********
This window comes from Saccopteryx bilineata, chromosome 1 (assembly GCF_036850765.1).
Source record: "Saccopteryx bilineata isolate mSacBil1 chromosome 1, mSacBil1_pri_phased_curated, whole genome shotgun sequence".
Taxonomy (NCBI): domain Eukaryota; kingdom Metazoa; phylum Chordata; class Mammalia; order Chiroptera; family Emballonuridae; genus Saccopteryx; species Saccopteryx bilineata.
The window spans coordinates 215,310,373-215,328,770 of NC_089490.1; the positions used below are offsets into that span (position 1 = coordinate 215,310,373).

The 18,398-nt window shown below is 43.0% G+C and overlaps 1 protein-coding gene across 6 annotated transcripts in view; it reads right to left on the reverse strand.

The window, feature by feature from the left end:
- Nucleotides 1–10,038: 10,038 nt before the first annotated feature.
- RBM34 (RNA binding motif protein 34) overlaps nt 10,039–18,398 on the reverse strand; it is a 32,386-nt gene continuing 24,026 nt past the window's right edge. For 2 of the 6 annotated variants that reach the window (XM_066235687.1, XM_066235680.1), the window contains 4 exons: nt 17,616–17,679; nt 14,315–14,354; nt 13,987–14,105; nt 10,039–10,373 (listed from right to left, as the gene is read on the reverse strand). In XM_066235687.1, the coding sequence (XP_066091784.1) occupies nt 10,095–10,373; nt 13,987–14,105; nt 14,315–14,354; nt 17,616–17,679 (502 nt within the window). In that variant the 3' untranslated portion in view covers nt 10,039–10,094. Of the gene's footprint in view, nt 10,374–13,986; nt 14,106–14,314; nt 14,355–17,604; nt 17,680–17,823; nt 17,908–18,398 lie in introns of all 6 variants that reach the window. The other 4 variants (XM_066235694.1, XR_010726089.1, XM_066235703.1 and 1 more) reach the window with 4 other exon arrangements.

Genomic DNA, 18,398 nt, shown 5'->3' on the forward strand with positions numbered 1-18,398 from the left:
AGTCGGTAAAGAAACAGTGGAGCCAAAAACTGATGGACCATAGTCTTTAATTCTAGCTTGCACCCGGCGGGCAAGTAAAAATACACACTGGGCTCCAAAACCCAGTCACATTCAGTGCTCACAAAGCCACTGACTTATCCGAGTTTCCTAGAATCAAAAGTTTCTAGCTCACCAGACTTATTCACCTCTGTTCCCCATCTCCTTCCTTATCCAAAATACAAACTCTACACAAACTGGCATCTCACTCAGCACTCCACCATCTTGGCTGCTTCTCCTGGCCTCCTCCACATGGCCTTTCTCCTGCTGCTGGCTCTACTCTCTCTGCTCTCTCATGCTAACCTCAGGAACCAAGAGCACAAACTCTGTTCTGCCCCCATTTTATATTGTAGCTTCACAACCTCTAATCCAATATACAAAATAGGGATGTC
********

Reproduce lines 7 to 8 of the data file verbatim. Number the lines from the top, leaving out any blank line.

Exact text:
- Nucleotides 1–10,038: 10,038 nt before the first annotated feature.
- RBM34 (RNA binding motif protein 34) overlaps nt 10,039–18,398 on the reverse strand; it is a 32,386-nt gene continuing 24,026 nt past the window's right edge. For 2 of the 6 annotated variants that reach the window (XM_066235687.1, XM_066235680.1), the window contains 4 exons: nt 17,616–17,679; nt 14,315–14,354; nt 13,987–14,105; nt 10,039–10,373 (listed from right to left, as the gene is read on the reverse strand). In XM_066235687.1, the coding sequence (XP_066091784.1) occupies nt 10,095–10,373; nt 13,987–14,105; nt 14,315–14,354; nt 17,616–17,679 (502 nt within the window). In that variant the 3' untranslated portion in view covers nt 10,039–10,094. Of the gene's footprint in view, nt 10,374–13,986; nt 14,106–14,314; nt 14,355–17,604; nt 17,680–17,823; nt 17,908–18,398 lie in introns of all 6 variants that reach the window. The other 4 variants (XM_066235694.1, XR_010726089.1, XM_066235703.1 and 1 more) reach the window with 4 other exon arrangements.